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Good evening, let’s start with today’s top stories:

Conservative MPs may be going out of their way to avoid discussing abortion rights following the leak this week of a draft U.S. Supreme Court decision foreshadowing possible restrictions on those rights in the United States. But Liberal MPs, who have long used abortion as a wedge issue against the Tories, were lining up to talk to reporters about it both before and after their weekly caucus meeting in Ottawa on Wednesday.

And the Prime Minister was at the front of the line, reaffirming his view that access to safe and legal abortions will be protected in Canada. Justin Trudeau said he has directed Health Minister Jean-Yves Duclos and Status of Women Minister Marci Ien “to look at the legal framework” around abortion services to ensure “that not just under this government, but under any future government, the rights of women are properly protected.”

The tone was similar on the Ontario election campaign trail, with all three major party leaders calling for protection or expansion of women’s access to safe abortions.

In the United States, where a final high-court decision on the matter is due by the end of June, abortion clinics and abortion-rights advocates are seeing a surge in donations.

More coverage:

EU proposes Russian oil ban as Moscow intensifies offensive in eastern Ukraine

Ukraine’s defence ministry said Wednesday that Russia was intensifying its war on its neighbour, while Europe could be closer to a 27-country plan to phase out Russian oil imports it still depends on by the end of 2022.

Those and other sanctions would be intended to further isolate Russia, though Ukrainian officials fear the pace of the proposed phase-out is too slow. On Tuesday, 10 weeks into the invasion, Ukraine said its eastern regions were subject to 50 air strikes while Russian forces also attacked western Ukrainian targets, where supplies from its allies were flowing.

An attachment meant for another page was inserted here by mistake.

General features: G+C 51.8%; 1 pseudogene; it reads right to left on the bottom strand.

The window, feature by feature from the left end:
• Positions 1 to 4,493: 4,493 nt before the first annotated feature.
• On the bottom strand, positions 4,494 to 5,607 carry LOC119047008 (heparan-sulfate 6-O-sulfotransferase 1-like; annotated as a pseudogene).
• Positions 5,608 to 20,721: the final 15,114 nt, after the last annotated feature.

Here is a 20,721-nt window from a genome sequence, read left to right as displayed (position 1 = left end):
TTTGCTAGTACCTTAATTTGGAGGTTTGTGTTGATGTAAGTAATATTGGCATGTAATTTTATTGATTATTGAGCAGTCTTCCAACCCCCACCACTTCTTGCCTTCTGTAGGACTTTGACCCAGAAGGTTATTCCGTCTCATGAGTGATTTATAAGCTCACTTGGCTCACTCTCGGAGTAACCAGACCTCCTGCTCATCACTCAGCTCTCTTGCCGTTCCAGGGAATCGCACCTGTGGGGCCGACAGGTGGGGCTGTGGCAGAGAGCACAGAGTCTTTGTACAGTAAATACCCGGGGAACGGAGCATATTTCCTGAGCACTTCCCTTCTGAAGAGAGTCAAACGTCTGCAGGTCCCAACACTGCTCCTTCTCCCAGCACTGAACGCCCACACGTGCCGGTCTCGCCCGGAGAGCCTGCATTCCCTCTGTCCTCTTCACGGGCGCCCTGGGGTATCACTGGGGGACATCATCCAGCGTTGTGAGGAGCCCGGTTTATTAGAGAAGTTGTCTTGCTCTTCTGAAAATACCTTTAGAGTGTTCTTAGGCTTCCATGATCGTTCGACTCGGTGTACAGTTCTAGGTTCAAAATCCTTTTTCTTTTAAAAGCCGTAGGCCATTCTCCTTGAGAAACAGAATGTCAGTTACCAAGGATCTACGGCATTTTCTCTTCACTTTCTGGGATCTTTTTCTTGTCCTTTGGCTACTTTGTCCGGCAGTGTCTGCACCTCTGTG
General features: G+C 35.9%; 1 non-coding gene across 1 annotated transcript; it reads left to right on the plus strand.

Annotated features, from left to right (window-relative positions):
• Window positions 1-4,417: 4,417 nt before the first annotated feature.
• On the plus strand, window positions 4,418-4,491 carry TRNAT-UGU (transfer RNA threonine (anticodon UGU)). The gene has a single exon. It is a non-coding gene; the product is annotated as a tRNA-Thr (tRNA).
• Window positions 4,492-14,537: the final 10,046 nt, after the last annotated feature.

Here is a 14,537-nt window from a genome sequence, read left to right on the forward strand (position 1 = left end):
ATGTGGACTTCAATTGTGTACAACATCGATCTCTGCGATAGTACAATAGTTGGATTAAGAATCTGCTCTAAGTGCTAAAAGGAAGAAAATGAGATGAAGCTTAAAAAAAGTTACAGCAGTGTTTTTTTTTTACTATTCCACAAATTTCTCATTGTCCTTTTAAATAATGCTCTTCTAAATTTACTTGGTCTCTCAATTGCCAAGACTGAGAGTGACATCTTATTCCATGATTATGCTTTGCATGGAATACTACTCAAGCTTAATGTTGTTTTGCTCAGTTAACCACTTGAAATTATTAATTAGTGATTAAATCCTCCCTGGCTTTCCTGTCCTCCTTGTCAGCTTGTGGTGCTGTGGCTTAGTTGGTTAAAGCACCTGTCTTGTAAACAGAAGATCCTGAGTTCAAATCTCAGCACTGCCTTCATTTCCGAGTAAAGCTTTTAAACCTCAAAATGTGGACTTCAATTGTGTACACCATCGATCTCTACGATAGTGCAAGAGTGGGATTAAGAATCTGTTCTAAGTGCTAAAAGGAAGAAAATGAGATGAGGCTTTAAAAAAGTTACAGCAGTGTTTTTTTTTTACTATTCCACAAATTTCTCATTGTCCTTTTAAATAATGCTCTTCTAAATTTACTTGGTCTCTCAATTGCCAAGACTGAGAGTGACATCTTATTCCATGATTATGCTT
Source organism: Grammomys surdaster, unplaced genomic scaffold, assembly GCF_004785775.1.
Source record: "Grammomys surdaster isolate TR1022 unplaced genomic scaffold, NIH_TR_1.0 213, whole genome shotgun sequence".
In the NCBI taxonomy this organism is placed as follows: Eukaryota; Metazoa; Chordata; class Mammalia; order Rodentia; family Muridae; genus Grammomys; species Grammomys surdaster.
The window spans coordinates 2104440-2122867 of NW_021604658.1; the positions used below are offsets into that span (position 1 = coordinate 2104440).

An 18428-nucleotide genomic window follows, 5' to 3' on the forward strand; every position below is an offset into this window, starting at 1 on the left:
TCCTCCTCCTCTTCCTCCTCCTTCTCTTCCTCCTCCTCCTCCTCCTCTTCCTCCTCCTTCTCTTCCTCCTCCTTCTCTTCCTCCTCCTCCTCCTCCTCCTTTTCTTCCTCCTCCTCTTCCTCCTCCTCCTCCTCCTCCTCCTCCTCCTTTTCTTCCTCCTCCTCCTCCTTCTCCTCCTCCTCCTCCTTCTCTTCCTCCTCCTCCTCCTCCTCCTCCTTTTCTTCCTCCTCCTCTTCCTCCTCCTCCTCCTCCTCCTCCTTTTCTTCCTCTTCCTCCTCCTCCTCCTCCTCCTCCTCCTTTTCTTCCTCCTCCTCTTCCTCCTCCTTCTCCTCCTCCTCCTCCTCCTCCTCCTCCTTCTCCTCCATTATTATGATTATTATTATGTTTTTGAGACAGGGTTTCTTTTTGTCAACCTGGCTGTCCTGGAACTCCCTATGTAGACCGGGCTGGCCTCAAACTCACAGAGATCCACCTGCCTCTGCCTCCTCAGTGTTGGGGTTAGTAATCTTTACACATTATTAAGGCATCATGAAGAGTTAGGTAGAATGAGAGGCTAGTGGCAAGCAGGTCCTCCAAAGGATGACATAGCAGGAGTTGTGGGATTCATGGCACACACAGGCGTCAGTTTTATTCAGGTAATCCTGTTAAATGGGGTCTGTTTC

In Mariupol, where evacuees are still trickling out, an investigation by The Associated Press has found that Russia’s March 16 bombing of a theatre serving as a bomb shelter killed close to 600 people, not 300 as originally estimated.

Meanwhile neighbouring Belarus, a close ally of Russia, said its military had begun large-scale drills on Wednesday to test their combat readiness and that they posed no threat to Ukraine.

From Paul Waldie in Lviv:

U.S. Federal Reserve raises key interest rate by a half-point in bid to tame inflation

In a widely anticipated move meant to combat inflation, the U.S. Federal Reserve announced an increase to its benchmark short-term interest rate Wednesday, to a range of 0.75 to 1 per cent, with an expectation of further rate hikes this year. The Fed will also start reducing its huge $9-trillion balance sheet, a move that is likely to make borrowing money even more expensive.

Inflation in the United States reached 6.6 per cent last month, the highest point in four decades. Canada’s central bank is facing similar challenges.

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Ontario leaders seize on Highway 413 proposal: The first official day of campaigning in Ontario featured Progressive Conservative Leader Doug Ford touting the proposed Highway 413 as a time-saver for the thousands of commuters who live in the Toronto suburbs it would serve. Rivals Steven del Duca of the Liberals and Andrea Horwath of the NDP counter that the project would pave over the protected Greenbelt and shave mere seconds from commute times.

Russians accused in gruesome Africa deaths: A new report by Human Rights Watch documents how Russian mercenaries from the Kremlin-linked Wagner Group have been implicated in the torture and executions of civilians in the Central African Republic over the past three years.

Man who aided N.S. killer opts to join restorative justice: James Banfield, who supplied ammunition to the killer of 22 people in Nova Scotia in 2020, has withdrawn his guilty plea and will instead participate in a restorative justice process.